At first glance, Wendy isn’t anywhere near ready for a comeback. It was a 1960s favorite, meaning there are plenty of grandma Wendys right about now. And yet, pop culture has recently given us Peter Pan and Wendy. While the movie is a 2023 release, it’s been under development – and much discussed – for years now. Any Disney-loving family probably knows that a fresh take on Wendy Darling has been headed their way for a while, re-casting her as braver and more adventurous than some earlier tellings. The numbers suggest Wendy is still stuck in style limbo, but this feels like a possible name that could break all the rules. It’s also in the key of Wednesday, a name poised to rocket next, thanks to another classic character reinvented on a streamer.


Here are the girls’ names I’ve previously predicted would enter the rankings – and their current standing:

  • AMAL
  • ANTONELLA (ranks #434 as of the 2022 data)
  • BELLAMY (ranks #717 as of the 2022 data)
  • BILLIE (ranks #949 as of the 2022 data)
  • BIRDIE (ranks #803 as of the 2022 data)
  • BRIAR (ranks #533 as of the 2022 data)
  • CLEMENTINE (ranks #558 as of the 2022 data)
  • CLEO (ranks #664 as of the 2022 data)
  • CLOVER (ranks #755 as of the 2022 data)
  • ELODIE (ranks #690 as of the 2022 data)
  • EMERALD (ranks #768 as of the 2022 data)
  • EMILIANA (ranks #995 as of the 2022 data)
  • FLORA (ranks #726 as of the 2022 data)
  • FLORENCE (ranks #622 as of the 2022 data)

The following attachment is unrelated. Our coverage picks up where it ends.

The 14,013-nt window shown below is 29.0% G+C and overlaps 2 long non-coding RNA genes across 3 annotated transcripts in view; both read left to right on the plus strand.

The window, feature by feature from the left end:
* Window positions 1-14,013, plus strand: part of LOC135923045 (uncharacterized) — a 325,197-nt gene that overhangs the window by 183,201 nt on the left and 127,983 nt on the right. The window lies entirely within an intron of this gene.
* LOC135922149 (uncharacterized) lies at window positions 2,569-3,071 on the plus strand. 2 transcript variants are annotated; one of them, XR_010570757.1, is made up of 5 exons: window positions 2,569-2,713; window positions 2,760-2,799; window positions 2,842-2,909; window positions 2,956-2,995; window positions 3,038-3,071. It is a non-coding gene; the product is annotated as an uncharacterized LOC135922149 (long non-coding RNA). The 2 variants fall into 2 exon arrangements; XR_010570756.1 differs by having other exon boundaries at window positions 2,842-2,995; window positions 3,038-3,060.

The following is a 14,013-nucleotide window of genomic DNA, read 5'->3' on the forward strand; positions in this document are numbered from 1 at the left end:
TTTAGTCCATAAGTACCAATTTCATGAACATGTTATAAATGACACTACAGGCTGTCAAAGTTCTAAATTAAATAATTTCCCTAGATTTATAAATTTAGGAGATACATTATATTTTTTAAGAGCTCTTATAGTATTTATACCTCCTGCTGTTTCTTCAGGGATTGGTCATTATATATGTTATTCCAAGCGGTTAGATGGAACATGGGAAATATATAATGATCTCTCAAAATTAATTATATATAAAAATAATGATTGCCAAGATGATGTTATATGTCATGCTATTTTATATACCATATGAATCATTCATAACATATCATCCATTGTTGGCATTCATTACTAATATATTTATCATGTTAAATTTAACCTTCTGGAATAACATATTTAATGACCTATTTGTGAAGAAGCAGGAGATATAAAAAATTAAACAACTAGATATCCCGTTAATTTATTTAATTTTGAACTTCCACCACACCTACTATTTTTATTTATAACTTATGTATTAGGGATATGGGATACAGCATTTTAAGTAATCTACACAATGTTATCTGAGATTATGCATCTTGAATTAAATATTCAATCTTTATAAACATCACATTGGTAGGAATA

• FRANKIE (ranks #545 as of the 2022 data)
  • GOLDIE (ranks #813 as of the 2022 data)
  • INDIE (ranks #553 as of the 2022 data)
  • INAYA (ranks #966 as of the 2022 data)
  • JOVIE (ranks #733 as of the 2022 data)
  • LAKELYN (ranked #983 as of the 2022 data)
  • LOTTIE (ranks #950 as of the 2022 data)
  • LOUISE (ranks #638 as of the 2022 data)
  • LUELLA (ranks #996 as of the 2022 data)
  • MARIGOLD (ranks #833 as of the 2022 data)
  • MARLOWE (ranks #781 as of the 2022 data)
  • MAVIS (ranks #680 as of the 2022 data)
  • MAXINE (ranks #614 as of the 2022 data)
  • NOA (ranks #298 as of the 2022 data)
  • OCEAN (ranks #759 as of the 2022 data)
  • OCTAVIA (ranks #249 as of the 2022 data)
  • OPAL (ranks #525 as of the 2022 data)
  • OPHELIA (ranks #272 as of the 2022 data)
  • PALMER (ranks #294 as of the 2022 data)
  • PERSEPHONE (ranks #689 as of the 2022 data)
  • POPPY (ranks #338 as of the 2022 data)
  • PROMISE (ranks #782 as of the 2022 data)
  • RAE
  • RAMONA (ranks #794 as of the 2022 data)
  • SALEM (ranks #453 as of the 2022 data)
  • SCOUT (ranks #693 as of the 2022 data)
  • SYLVIE (ranks #436 as of the 2022 data)
  • WINNIE (ranks #592 as of the 2022 data)
  • ZELDA (ranks #669 as of the 2022 data)
  • ZORA (ranks #846 as of the 2022 data)

What do you think will be the future top 1000 girl names?

About Abby Sandel

Whether you're naming a baby, or just all about names, you've come to the right place! Appellation Mountain is a haven for lovers of obscure gems and enduring classics alike.

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What do you think?


  1. We met a 2 year old Lois this past summer. It was a name that took me by surprise because – really, it’s so old lady – and yet.. it fit perfectly. I probably wouldn’t name my daughter that but within 10 years I can see it coming back into more favor. I might get a granddaughter Lois in 20 years.